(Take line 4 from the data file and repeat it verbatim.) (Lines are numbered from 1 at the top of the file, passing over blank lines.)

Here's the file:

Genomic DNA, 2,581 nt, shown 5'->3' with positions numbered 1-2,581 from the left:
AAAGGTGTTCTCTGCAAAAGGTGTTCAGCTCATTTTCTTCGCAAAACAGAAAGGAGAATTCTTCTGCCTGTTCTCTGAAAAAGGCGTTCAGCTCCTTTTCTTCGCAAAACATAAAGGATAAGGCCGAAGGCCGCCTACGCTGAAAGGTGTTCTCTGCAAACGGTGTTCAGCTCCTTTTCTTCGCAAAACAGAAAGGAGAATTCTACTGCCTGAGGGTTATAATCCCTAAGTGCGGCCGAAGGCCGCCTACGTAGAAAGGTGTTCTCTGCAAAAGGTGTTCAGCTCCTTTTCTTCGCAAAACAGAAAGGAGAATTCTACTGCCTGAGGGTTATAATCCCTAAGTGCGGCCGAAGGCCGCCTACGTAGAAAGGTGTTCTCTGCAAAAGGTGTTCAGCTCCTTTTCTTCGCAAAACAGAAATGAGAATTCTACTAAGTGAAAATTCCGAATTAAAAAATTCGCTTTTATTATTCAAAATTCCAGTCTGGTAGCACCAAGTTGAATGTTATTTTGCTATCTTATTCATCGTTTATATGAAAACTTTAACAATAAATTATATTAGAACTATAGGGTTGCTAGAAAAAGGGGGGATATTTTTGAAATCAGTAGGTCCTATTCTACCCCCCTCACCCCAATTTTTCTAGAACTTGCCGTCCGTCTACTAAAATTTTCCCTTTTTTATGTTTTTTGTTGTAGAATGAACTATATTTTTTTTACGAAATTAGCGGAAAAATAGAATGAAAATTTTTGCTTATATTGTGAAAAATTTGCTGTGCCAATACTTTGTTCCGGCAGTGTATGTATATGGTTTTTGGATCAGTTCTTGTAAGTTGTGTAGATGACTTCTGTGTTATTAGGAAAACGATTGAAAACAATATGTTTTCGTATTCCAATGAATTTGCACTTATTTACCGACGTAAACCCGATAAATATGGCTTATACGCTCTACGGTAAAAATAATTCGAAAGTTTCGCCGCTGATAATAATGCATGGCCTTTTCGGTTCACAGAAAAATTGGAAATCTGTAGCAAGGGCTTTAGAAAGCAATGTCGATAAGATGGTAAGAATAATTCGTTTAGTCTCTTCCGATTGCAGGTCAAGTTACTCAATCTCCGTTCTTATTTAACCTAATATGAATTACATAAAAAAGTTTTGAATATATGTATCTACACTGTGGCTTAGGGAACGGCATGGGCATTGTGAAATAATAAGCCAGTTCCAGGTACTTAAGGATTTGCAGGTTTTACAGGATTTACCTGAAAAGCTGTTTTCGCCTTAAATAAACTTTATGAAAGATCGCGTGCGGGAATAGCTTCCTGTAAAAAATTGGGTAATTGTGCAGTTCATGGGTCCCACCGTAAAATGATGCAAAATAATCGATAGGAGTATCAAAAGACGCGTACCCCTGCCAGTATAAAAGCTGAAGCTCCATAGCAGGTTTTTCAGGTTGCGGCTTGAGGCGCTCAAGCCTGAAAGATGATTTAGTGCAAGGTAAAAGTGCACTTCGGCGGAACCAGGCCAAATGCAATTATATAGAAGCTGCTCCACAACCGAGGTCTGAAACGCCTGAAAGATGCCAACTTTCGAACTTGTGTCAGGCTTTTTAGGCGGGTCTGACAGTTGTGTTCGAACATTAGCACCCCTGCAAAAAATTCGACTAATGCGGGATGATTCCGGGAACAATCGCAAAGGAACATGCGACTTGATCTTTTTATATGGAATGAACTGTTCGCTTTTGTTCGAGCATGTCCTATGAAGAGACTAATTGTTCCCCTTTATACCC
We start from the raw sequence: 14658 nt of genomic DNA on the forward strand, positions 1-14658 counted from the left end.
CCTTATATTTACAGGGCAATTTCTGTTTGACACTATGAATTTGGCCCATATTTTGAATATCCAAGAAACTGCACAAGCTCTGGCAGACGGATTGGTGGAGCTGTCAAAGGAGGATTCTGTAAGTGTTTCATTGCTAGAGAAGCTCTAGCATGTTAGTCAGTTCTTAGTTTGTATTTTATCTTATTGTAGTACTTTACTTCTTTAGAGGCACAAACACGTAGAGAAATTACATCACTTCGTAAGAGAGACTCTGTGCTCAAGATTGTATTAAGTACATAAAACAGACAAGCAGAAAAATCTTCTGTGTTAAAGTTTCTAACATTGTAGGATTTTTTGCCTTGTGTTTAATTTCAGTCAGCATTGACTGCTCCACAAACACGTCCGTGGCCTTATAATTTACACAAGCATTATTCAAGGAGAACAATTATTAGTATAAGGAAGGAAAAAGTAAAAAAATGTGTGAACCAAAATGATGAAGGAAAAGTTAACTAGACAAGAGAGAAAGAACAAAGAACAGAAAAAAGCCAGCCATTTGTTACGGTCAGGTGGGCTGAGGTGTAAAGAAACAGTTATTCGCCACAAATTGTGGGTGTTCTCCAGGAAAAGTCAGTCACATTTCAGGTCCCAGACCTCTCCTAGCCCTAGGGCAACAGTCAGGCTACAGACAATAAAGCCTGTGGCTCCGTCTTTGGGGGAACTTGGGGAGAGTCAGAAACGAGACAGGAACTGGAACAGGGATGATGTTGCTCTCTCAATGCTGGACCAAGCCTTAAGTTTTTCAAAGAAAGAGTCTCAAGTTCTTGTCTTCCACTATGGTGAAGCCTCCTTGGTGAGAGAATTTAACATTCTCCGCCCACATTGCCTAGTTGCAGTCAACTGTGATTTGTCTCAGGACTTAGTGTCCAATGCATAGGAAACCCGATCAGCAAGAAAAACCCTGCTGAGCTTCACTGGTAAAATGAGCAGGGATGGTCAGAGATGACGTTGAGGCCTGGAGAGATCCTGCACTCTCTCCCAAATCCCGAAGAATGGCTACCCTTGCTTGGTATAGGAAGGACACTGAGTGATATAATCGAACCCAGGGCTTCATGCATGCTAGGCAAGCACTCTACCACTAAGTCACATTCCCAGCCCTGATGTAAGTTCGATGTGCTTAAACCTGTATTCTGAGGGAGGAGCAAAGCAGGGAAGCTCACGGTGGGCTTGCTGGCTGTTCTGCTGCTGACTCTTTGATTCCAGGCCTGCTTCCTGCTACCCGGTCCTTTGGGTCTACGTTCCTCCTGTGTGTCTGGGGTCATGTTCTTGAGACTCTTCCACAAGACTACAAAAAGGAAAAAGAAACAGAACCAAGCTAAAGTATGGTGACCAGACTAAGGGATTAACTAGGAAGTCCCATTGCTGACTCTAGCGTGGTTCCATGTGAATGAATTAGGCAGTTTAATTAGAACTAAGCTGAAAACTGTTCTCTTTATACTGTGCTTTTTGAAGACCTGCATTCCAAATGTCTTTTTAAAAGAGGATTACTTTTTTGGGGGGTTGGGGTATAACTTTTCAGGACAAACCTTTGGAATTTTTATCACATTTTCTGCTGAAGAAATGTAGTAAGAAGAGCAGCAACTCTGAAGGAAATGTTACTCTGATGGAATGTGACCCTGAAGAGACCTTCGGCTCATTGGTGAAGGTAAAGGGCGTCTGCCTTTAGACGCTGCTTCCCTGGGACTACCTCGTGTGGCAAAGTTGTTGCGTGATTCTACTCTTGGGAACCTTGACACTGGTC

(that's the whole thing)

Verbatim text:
CCTTATATTTACAGGGCAATTTCTGTTTGACACTATGAATTTGGCCCATATTTTGAATATCCAAGAAACTGCACAAGCTCTGGCAGACGGATTGGTGGAGCTGTCAAAGGAGGATTCTGTAAGTGTTTCATTGCTAGAGAAGCTCTAGCATGTTAGTCAGTTCTTAGTTTGTATTTTATCTTATTGTAGTACTTTACTTCTTTAGAGGCACAAACACGTAGAGAAATTACATCACTTCGTAAGAGAGACTCTGTGCTCAAGATTGTATTAAGTACATAAAACAGACAAGCAGAAAAATCTTCTGTGTTAAAGTTTCTAACATTGTAGGATTTTTTGCCTTGTGTTTAATTTCAGTCAGCATTGACTGCTCCACAAACACGTCCGTGGCCTTATAATTTACACAAGCATTATTCAAGGAGAACAATTATTAGTATAAGGAAGGAAAAAGTAAAAAAATGTGTGAACCAAAATGATGAAGGAAAAGTTAACTAGACAAGAGAGAAAGAACAAAGAACAGAAAAAAGCCAGCCATTTGTTACGGTCAGGTGGGCTGAGGTGTAAAGAAACAGTTATTCGCCACAAATTGTGGGTGTTCTCCAGGAAAAGTCAGTCACATTTCAGGTCCCAGACCTCTCCTAGCCCTAGGGCAACAGTCAGGCTACAGACAATAAAGCCTGTGGCTCCGTCTTTGGGGGAACTTGGGGAGAGTCAGAAACGAGACAGGAACTGGAACAGGGATGATGTTGCTCTCTCAATGCTGGACCAAGCCTTAAGTTTTTCAAAGAAAGAGTCTCAAGTTCTTGTCTTCCACTATGGTGAAGCCTCCTTGGTGAGAGAATTTAACATTCTCCGCCCACATTGCCTAGTTGCAGTCAACTGTGATTTGTCTCAGGACTTAGTGTCCAATGCATAGGAAACCCGATCAGCAAGAAAAACCCTGCTGAGCTTCACTGGTAAAATGAGCAGGGATGGTCAGAGATGACGTTGAGGCCTGGAGAGATCCTGCACTCTCTCCCAAATCCCGAAGAATGGCTACCCTTGCTTGGTATAGGAAGGACACTGAGTGATATAATCGAACCCAGGGCTTCATGCATGCTAGGCAAGCACTCTACCACTAAGTCACATTCCCAGCCCTGATGTAAGTTCGATGTGCTTAAACCTGTATTCTGAGGGAGGAGCAAAGCAGGGAAGCTCACGGTGGGCTTGCTGGCTGTTCTGCTGCTGACTCTTTGATTCCAGGCCTGCTTCCTGCTACCCGGTCCTTTGGGTCTACGTTCCTCCTGTGTGTCTGGGGTCATGTTCTTGAGACTCTTCCACAAGACTACAAAAAGGAAAAAGAAACAGAACCAAGCTAAAGTATGGTGACCAGACTAAGGGATTAACTAGGAAGTCCCATTGCTGACTCTAGCGTGGTTCCATGTGAATGAATTAGGCAGTTTAATTAGAACTAAGCTGAAAACTGTTCTCTTTATACTGTGCTTTTTGAAGACCTGCATTCCAAATGTCTTTTTAAAAGAGGATTACTTTTTTGGGGGGTTGGGGTATAACTTTTCAGGACAAACCTTTGGAATTTTTATCACATTTTCTGCTGAAGAAATGTAGTAAGAAGAGCAGCAACTCTGAAGGAAATGTTACTCTGATGGAATGTGACCCTGAAGAGACCTTCGGCTCATTGGTGAAGGTAAAGGGCGTCTGCCTTTAGACGCTGCTTCCCTGGGACTACCTCGTGTGGCAAAGTTGTTGCGTGATTCTACTCTTGGGAACCTTGACACTGGTC